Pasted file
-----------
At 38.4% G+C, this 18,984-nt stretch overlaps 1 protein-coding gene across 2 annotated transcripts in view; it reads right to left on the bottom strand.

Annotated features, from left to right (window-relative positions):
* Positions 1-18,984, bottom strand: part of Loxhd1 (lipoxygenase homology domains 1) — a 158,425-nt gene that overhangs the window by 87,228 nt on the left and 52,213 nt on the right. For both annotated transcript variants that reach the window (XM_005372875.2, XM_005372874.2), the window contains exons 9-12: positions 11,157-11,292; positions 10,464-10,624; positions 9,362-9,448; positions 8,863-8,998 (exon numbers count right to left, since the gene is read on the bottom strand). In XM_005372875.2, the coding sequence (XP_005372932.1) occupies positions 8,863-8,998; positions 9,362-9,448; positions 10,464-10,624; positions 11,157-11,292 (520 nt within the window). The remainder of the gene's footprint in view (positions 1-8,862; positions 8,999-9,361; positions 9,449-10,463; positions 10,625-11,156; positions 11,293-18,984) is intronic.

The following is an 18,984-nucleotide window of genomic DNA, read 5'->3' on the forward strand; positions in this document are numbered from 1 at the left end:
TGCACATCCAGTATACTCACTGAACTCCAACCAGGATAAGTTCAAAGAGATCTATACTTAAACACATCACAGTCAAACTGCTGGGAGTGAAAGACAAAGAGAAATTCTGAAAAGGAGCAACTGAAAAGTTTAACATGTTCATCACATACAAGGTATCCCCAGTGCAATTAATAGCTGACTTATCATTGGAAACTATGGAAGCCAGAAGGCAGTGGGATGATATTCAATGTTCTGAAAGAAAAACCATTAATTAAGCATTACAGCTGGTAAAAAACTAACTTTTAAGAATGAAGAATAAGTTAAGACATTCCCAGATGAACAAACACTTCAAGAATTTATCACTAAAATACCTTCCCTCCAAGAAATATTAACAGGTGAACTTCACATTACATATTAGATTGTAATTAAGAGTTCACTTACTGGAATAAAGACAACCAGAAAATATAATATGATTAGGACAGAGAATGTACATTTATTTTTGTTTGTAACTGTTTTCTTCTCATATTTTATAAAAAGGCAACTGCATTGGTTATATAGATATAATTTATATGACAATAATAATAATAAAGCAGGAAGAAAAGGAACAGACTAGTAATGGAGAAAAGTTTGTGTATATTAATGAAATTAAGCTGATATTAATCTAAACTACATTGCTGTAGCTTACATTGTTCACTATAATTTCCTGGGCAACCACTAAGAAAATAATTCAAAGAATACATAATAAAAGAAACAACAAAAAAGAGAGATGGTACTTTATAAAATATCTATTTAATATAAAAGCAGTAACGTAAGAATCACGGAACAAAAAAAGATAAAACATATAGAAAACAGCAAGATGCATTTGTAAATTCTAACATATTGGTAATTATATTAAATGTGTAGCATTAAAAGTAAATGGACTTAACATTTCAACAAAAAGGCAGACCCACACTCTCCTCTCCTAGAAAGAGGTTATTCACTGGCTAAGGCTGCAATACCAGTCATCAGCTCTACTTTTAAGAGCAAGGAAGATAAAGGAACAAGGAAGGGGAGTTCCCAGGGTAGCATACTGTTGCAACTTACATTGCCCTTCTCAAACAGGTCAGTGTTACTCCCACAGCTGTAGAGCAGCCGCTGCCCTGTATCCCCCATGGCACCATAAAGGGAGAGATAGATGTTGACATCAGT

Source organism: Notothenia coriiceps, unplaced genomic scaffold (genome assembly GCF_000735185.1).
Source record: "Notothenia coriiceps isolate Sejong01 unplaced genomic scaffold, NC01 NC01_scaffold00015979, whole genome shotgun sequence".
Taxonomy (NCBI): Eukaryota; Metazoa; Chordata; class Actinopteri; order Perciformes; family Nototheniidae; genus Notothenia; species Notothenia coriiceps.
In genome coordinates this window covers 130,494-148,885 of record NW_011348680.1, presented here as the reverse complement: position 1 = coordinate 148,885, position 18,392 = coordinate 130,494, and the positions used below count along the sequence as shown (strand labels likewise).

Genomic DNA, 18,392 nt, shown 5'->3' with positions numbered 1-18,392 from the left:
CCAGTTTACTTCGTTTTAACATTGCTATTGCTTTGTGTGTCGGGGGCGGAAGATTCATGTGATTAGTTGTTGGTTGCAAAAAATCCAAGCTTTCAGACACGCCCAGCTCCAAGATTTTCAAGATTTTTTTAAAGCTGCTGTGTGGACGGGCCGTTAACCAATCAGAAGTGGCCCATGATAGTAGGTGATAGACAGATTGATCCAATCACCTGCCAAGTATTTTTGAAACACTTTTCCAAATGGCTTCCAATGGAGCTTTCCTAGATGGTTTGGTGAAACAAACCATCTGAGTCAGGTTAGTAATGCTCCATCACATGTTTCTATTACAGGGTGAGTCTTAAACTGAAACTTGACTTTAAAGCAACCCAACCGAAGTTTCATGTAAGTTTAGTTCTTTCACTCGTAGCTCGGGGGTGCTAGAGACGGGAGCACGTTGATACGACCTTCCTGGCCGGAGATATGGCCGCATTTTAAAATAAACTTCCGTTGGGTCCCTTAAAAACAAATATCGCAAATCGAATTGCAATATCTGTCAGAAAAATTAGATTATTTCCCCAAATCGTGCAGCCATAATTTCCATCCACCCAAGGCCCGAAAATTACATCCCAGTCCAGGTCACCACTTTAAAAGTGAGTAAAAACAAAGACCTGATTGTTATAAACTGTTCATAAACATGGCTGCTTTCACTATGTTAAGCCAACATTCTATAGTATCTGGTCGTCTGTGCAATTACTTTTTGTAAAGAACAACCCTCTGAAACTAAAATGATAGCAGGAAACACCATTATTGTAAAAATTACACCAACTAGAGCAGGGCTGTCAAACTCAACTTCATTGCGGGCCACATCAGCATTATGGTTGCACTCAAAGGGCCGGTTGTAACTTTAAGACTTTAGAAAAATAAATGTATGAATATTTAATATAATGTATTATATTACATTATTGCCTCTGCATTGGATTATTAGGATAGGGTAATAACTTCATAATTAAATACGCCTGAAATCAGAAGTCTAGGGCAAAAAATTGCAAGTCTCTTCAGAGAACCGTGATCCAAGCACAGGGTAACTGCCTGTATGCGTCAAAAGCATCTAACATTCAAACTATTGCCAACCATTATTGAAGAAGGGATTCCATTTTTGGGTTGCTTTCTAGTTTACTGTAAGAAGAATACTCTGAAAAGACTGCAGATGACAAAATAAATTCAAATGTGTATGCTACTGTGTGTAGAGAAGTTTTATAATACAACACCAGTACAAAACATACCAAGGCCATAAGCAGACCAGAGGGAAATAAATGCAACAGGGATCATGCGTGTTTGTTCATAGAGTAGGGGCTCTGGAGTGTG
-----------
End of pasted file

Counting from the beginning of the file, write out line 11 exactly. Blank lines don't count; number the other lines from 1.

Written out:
CCAGTTTACTTCGTTTTAACATTGCTATTGCTTTGTGTGTCGGGGGCGGAAGATTCATGTGATTAGTTGTTGGTTGCAAAAAATCCAAGCTTTCAGACACGCCCAGCTCCAAGATTTTCAAGATTTTTTTAAAGCTGCTGTGTGGACGGGCCGTTAACCAATCAGAAGTGGCCCATGATAGTAGGTGATAGACAGATTGATCCAATCACCTGCCAAGTATTTTTGAAACACTTTTCCAAATGGCTTCCAATGGAGCTTTCCTAGATGGTTTGGTGAAACAAACCATCTGAGTCAGGTTAGTAATGCTCCATCACATGTTTCTATTACAGGGTGAGTCTTAAACTGAAACTTGACTTTAAAGCAACCCAACCGAAGTTTCATGTAAGTTTAGTTCTTTCACTCGTAGCTCGGGGGTGCTAGAGACGGGAGCACGTTGATACGACCTTCCTGGCCGGAGATATGGCCGCATTTTAAAATAAACTTCCGTTGGGTCCCTTAAAAACAAATATCGCAAATCGAATTGCAATATCTGTCAGAAAAATTAGATTATTTCCCCAAATCGTGCAGCCATAATTTCCATCCACCCAAGGCCCGAAAATTACATCCCAGTCCAGGTCACCACTTTAAAAGTGAGTAAAAACAAAGACCTGATTGTTATAAACTGTTCATAAACATGGCTGCTTTCACTATGTTAAGCCAACATTCTATAGTATCTGGTCGTCTGTGCAATTACTTTTTGTAAAGAACAACCCTCTGAAACTAAAATGATAGCAGGAAACACCATTATTGTAAAAATTACACCAACTAGAGCAGGGCTGTCAAACTCAACTTCATTGCGGGCCACATCAGCATTATGGTTGCACTCAAAGGGCCGGTTGTAACTTTAAGACTTTAGAAAAATAAATGTATGAATATTTAATATAATGTATTATATTACATTATTGCCTCTGCATTGGATTATTAGGATAGGGTAATAACTTCATAATTAAATACGCCTGAAATCAGAAGTCTAGGGCAAAAAATTGCAAGTCTCTTCAGAGAACCGTGATCCAAGCACAGGGTAACTGCCTGTATGCGTCAAAAGCATCTAACATTCAAACTATTGCCAACCATTATTGAAGAAGGGATTCCATTTTTGGGTTGCTTTCTAGTTTACTGTAAGAAGAATACTCTGAAAAGACTGCAGATGACAAAATAAATTCAAATGTGTATGCTACTGTGTGTAGAGAAGTTTTATAATACAACACCAGTACAAAACATACCAAGGCCATAAGCAGACCAGAGGGAAATAAATGCAACAGGGATCATGCGTGTTTGTTCATAGAGTAGGGGCTCTGGAGTGTG